A degree is still a degree.

As a survey respondent told OneClass, “Whether I’m in-person or online, I’m still paying to get the same degree.”

It’s totally understandable to prefer face-to-face, in-person classes to online learning. Just know that taking online classes for a semester won’t negatively impact the value of your degree. Future employers will see that you’ve completed and passed all the courses and exams your degree program requires. They might even commend you for staying on track under such abnormal circumstances.

This semester could be the most affordable one yet.

A surveyed college student said because of COVID-19, he isn’t expecting to pay for student housing or a meal plan this coming semester. Those are two pretty major expenses. If you choose to commute from home or take online classes this fall, continuing this semester could end up saving you money.

Myth #97 – Majors set your future

Certain majors open up a wide range of career opportunities. Engineers and computer scientist, on average, earn the higher salaries. Students with accounting or teaching degrees tend to have an easy time finding employment. However, the major you choose does not necessarily determine what kind of job you’ll have or how much money you’ll make.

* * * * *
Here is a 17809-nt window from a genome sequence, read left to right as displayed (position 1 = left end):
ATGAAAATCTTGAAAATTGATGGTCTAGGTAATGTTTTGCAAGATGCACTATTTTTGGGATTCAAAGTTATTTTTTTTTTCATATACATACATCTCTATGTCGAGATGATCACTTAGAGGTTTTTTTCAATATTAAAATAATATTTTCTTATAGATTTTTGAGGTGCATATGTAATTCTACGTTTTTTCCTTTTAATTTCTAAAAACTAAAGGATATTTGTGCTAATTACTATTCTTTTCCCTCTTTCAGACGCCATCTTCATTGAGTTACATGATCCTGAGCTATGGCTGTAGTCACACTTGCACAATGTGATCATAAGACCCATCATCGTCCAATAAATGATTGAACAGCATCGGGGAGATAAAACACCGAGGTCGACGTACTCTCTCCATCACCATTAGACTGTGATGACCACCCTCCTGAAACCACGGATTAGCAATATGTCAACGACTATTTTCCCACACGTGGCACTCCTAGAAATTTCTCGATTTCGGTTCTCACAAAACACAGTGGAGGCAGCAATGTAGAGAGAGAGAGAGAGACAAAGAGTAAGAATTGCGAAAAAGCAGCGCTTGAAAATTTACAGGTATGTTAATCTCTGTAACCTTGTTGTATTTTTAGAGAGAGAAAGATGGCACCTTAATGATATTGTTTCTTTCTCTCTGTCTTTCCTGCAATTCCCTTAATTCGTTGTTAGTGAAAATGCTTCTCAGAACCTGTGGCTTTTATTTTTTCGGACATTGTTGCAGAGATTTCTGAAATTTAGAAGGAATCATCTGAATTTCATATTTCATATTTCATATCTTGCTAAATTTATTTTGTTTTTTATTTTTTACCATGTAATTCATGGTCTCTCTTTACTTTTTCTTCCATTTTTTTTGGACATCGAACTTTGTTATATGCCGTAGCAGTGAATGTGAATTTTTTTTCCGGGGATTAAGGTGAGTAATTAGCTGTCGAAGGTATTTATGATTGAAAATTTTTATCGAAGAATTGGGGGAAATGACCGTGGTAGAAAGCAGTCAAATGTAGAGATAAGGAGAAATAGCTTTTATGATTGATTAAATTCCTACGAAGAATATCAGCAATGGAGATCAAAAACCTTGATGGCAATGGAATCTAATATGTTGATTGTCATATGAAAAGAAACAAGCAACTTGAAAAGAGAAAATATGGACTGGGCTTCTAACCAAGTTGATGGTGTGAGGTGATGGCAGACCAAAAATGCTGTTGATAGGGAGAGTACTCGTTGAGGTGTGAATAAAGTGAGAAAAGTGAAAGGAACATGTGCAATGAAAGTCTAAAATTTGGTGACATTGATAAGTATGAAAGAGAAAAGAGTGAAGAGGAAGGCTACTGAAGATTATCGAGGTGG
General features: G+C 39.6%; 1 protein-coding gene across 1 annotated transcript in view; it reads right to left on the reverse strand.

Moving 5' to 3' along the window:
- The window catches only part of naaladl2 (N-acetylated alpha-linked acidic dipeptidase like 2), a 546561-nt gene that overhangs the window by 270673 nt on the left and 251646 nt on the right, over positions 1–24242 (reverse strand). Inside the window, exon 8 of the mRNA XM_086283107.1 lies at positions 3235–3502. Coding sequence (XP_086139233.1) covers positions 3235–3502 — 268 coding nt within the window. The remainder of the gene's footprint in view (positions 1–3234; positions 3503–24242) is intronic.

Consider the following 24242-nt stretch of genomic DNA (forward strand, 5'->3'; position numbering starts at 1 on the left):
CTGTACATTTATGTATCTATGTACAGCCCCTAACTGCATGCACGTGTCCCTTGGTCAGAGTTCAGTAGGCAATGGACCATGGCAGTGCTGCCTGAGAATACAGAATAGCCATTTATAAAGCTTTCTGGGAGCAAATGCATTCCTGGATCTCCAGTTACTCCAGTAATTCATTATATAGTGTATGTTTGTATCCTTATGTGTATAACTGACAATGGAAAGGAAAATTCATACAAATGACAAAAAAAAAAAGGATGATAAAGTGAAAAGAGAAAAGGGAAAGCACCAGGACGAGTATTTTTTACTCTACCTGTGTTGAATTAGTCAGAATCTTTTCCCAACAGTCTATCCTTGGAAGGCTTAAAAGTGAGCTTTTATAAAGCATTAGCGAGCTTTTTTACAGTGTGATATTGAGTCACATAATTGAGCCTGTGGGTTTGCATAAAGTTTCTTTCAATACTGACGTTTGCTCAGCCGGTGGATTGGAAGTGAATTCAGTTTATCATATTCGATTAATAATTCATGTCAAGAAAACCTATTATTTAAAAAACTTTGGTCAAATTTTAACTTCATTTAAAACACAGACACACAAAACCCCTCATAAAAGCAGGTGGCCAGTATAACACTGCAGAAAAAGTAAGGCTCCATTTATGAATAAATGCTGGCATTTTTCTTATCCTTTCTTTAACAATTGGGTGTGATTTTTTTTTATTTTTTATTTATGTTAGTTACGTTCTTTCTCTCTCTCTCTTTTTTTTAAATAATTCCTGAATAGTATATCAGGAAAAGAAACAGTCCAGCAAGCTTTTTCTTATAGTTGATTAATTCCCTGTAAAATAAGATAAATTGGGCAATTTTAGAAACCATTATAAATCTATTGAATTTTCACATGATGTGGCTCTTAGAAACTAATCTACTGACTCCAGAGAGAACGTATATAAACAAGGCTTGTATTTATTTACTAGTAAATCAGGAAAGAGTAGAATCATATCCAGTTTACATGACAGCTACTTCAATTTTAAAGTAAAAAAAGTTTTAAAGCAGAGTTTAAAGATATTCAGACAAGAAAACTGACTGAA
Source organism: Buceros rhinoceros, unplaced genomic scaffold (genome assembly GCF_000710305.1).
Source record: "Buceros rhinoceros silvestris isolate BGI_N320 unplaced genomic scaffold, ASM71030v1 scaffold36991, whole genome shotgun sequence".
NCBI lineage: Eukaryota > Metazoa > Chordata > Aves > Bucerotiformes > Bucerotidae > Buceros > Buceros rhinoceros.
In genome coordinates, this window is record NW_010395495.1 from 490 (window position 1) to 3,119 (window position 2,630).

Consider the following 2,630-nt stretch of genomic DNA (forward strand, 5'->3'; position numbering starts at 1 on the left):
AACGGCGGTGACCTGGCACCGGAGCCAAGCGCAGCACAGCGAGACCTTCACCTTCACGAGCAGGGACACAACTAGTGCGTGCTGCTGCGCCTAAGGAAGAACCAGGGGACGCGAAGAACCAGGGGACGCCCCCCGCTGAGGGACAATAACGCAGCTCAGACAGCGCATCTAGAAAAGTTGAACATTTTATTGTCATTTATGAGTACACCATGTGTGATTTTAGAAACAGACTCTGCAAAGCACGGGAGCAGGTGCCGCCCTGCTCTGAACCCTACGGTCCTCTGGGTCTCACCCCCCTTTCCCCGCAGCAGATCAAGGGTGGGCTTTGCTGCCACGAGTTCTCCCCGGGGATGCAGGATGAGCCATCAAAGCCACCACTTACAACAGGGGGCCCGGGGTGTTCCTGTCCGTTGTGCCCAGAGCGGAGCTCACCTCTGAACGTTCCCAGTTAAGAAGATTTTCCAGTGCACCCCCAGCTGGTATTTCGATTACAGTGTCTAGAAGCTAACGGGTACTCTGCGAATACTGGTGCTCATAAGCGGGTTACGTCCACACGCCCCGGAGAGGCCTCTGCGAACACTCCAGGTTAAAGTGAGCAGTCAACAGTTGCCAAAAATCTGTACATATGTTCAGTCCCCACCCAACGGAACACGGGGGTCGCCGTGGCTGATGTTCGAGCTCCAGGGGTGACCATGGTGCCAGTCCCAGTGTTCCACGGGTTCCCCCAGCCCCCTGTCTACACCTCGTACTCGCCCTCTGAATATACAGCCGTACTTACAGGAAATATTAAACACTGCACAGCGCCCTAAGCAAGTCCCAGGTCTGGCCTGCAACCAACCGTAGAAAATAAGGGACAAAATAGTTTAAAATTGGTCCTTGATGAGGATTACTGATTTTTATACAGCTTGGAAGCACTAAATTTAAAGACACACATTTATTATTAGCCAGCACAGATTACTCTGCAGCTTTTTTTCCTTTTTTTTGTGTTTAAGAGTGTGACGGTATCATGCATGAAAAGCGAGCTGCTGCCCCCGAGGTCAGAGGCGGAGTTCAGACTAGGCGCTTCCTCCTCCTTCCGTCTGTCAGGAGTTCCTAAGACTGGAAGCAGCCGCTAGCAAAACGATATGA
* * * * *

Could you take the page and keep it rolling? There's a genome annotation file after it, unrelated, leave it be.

A recent study conducted by the Federal Reserve Bank of New York found that only 27 percent of college graduates work in their field of study. A quality education, regardless of your major, will equip you with a broad and adaptable skillset. A philosophy major could go into supply-chain management, a journalism student could land a job as a graphic designer, an accounting major could decide to go to law school instead of study for the CPA exam.

Choosing a major doesn’t necessarily narrow your possibilities, it creates more. Follow your passion and do what you find interesting, and the right future will find you. Utilize the Journey to College College and Degree Search or MoSCORES to explore majors offered right here in Missouri. 

Myth #111 – I only need to apply to one college